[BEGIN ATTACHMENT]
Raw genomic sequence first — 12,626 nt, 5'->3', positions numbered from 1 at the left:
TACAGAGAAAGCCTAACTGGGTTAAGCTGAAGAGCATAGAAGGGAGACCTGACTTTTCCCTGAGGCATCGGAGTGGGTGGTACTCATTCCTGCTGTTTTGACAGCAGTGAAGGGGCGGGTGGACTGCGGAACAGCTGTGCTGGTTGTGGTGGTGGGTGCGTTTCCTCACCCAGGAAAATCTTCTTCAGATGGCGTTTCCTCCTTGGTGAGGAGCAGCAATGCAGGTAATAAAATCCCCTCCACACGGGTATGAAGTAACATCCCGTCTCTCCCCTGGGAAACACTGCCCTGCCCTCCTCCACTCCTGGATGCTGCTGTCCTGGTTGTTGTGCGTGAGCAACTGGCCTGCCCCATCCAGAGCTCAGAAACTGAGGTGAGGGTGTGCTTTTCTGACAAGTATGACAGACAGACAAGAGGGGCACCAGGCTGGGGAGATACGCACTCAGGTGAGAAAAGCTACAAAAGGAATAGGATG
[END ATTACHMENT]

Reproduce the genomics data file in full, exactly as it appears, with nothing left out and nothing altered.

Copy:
Raw genomic sequence first — 12,626 nt, 5'->3', positions numbered from 1 at the left:
TACAGAGAAAGCCTAACTGGGTTAAGCTGAAGAGCATAGAAGGGAGACCTGACTTTTCCCTGAGGCATCGGAGTGGGTGGTACTCATTCCTGCTGTTTTGACAGCAGTGAAGGGGCGGGTGGACTGCGGAACAGCTGTGCTGGTTGTGGTGGTGGGTGCGTTTCCTCACCCAGGAAAATCTTCTTCAGATGGCGTTTCCTCCTTGGTGAGGAGCAGCAATGCAGGTAATAAAATCCCCTCCACACGGGTATGAAGTAACATCCCGTCTCTCCCCTGGGAAACACTGCCCTGCCCTCCTCCACTCCTGGATGCTGCTGTCCTGGTTGTTGTGCGTGAGCAACTGGCCTGCCCCATCCAGAGCTCAGAAACTGAGGTGAGGGTGTGCTTTTCTGACAAGTATGACAGACAGACAAGAGGGGCACCAGGCTGGGGAGATACGCACTCAGGTGAGAAAAGCTACAAAAGGAATAGGATG